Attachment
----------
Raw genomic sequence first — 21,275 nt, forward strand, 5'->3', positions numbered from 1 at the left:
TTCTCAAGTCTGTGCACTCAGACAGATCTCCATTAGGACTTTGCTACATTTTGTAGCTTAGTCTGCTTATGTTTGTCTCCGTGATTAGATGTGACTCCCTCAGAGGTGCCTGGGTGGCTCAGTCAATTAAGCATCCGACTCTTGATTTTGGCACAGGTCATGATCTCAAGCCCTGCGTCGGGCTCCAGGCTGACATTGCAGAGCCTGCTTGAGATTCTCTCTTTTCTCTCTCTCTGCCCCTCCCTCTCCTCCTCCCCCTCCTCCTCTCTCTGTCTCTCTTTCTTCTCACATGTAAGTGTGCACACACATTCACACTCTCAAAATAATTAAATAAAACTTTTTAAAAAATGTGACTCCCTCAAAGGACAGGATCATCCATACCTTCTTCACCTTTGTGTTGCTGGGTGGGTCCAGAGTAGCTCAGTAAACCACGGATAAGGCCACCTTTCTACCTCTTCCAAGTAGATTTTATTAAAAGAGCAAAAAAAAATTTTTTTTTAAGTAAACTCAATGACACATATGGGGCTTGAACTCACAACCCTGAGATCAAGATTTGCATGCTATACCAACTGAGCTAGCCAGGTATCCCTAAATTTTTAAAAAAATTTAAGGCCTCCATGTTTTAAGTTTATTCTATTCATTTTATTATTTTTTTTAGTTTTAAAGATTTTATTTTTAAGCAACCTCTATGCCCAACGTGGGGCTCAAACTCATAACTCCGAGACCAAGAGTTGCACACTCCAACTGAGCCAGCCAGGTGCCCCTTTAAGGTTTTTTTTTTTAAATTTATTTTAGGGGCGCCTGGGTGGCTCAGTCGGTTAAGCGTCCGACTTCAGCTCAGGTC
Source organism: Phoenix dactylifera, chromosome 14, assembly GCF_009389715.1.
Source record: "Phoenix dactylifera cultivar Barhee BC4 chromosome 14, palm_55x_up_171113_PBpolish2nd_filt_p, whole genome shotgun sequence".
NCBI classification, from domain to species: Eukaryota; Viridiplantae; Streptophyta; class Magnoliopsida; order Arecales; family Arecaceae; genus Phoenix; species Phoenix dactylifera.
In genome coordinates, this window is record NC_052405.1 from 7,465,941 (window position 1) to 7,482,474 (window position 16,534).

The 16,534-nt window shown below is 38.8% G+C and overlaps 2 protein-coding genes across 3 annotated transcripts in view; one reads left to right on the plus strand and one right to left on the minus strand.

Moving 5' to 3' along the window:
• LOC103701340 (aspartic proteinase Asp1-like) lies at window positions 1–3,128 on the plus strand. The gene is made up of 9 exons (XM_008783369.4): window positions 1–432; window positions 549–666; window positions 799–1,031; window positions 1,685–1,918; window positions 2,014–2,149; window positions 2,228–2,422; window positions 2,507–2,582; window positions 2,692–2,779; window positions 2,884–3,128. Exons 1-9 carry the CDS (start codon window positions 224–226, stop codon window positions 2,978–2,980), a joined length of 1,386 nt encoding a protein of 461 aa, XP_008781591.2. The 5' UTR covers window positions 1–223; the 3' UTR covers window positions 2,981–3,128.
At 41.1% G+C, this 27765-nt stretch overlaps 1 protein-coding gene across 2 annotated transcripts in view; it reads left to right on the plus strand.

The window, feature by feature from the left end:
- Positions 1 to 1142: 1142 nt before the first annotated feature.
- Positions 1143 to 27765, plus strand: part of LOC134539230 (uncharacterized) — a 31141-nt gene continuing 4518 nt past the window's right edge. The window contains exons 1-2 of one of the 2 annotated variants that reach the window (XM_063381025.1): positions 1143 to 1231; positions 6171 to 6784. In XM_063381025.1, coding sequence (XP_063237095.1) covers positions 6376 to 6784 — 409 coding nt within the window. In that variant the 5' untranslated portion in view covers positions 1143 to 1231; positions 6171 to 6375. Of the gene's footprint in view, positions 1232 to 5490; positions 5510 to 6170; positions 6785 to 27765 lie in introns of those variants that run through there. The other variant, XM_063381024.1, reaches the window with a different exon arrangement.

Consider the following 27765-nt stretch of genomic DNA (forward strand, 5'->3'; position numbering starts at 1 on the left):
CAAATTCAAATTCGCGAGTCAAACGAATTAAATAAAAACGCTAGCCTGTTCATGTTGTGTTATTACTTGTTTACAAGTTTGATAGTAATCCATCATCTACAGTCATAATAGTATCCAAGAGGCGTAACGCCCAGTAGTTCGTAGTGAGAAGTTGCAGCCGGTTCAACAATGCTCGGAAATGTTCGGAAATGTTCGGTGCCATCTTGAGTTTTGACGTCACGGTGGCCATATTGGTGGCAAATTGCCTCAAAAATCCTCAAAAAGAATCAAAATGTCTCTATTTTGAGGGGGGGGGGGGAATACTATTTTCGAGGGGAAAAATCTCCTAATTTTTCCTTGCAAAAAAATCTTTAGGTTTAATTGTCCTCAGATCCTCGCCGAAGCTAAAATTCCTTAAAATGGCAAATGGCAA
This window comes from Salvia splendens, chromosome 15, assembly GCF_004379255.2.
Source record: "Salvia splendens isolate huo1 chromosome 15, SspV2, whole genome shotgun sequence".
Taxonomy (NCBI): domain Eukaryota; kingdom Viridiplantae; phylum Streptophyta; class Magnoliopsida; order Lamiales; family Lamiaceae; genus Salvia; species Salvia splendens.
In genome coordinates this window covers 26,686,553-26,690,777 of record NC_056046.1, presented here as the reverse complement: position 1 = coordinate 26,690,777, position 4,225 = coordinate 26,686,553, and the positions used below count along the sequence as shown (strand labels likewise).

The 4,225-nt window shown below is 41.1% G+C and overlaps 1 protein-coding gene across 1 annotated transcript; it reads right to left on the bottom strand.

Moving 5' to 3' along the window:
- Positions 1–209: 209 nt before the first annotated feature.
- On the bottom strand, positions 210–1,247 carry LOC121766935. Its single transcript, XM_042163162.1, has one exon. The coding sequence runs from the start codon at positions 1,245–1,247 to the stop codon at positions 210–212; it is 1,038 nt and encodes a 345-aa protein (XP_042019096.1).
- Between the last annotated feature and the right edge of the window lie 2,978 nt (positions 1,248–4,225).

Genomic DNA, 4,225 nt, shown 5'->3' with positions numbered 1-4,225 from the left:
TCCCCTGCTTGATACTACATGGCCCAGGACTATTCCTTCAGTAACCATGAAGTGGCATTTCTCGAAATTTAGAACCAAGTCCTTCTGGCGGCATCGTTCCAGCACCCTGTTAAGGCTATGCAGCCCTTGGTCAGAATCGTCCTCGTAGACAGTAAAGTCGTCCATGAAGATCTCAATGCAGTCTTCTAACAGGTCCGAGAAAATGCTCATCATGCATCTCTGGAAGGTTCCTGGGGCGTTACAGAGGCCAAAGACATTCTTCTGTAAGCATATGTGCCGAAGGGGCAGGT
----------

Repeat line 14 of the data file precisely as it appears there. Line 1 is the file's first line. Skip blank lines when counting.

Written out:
Consider the following 27765-nt stretch of genomic DNA (forward strand, 5'->3'; position numbering starts at 1 on the left):